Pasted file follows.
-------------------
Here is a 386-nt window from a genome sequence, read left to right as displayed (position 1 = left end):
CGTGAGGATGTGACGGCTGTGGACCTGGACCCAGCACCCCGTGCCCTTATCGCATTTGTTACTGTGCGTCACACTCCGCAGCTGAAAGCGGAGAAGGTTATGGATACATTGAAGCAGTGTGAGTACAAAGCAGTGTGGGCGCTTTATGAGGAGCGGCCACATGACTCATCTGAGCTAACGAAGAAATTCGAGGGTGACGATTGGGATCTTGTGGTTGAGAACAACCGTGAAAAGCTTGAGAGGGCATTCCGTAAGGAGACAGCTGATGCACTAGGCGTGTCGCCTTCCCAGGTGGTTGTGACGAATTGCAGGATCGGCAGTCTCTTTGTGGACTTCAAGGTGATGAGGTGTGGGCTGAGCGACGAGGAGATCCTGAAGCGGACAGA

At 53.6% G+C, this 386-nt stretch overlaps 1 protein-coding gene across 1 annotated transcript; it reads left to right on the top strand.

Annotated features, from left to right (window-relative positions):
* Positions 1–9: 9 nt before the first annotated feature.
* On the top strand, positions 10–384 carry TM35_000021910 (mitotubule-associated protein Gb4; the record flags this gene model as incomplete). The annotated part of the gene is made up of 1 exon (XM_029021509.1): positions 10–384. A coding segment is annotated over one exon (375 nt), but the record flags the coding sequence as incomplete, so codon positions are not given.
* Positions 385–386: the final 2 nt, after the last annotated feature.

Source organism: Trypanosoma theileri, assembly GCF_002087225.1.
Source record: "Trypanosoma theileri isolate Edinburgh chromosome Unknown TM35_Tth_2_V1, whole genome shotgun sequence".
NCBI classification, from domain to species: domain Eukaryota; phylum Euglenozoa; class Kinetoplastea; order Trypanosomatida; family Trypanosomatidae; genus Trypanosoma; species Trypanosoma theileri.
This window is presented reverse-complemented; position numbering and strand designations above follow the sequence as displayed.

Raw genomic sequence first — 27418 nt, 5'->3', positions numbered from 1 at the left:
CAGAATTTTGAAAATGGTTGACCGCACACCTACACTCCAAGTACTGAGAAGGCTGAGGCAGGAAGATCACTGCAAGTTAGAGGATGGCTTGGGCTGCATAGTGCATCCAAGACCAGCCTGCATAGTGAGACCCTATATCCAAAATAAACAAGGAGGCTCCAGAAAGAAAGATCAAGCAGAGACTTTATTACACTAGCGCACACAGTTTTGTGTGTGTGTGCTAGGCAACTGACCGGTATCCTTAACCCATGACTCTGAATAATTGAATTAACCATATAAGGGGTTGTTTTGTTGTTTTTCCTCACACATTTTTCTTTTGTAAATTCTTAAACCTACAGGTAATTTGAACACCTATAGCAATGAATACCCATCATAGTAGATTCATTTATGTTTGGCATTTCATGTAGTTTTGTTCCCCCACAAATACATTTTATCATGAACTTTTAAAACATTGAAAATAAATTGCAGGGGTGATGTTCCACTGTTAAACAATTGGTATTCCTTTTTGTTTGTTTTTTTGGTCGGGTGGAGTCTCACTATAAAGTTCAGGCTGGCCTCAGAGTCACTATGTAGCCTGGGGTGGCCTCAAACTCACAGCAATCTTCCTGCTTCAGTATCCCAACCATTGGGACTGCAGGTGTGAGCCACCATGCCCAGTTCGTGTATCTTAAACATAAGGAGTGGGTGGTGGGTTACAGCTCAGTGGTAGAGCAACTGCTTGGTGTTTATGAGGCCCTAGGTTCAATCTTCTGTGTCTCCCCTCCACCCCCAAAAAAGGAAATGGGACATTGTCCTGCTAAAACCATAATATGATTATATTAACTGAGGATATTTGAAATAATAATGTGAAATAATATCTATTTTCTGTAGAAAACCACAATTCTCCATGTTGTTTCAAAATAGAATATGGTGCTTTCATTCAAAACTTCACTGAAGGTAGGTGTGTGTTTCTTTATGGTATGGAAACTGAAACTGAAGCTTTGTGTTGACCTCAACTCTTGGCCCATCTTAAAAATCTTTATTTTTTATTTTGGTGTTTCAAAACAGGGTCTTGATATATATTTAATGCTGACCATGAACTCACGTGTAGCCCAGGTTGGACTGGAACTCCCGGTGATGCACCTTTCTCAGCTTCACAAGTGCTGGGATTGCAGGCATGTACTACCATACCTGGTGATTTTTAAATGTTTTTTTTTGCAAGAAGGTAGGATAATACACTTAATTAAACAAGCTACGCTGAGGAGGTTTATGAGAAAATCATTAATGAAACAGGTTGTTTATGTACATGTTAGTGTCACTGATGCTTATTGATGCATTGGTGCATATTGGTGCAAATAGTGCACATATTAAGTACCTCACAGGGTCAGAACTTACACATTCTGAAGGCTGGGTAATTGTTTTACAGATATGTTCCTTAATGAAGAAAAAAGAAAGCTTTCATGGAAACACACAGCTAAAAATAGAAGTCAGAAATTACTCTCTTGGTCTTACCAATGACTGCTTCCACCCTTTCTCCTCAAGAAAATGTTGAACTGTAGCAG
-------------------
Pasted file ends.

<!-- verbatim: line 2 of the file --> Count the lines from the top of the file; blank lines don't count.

CGTGAGGATGTGACGGCTGTGGACCTGGACCCAGCACCCCGTGCCCTTATCGCATTTGTTACTGTGCGTCACACTCCGCAGCTGAAAGCGGAGAAGGTTATGGATACATTGAAGCAGTGTGAGTACAAAGCAGTGTGGGCGCTTTATGAGGAGCGGCCACATGACTCATCTGAGCTAACGAAGAAATTCGAGGGTGACGATTGGGATCTTGTGGTTGAGAACAACCGTGAAAAGCTTGAGAGGGCATTCCGTAAGGAGACAGCTGATGCACTAGGCGTGTCGCCTTCCCAGGTGGTTGTGACGAATTGCAGGATCGGCAGTCTCTTTGTGGACTTCAAGGTGATGAGGTGTGGGCTGAGCGACGAGGAGATCCTGAAGCGGACAGA